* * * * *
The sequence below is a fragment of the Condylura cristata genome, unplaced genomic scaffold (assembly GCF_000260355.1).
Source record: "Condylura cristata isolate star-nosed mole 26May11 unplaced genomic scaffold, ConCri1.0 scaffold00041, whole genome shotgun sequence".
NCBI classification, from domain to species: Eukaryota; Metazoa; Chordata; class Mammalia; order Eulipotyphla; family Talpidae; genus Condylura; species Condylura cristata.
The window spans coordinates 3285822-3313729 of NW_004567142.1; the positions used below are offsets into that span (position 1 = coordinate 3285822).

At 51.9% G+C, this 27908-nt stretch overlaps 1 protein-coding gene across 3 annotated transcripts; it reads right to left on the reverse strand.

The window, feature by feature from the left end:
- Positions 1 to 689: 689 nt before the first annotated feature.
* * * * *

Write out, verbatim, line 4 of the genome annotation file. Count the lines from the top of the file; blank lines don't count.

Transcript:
The window spans coordinates 3285822-3313729 of NW_004567142.1; the positions used below are offsets into that span (position 1 = coordinate 3285822).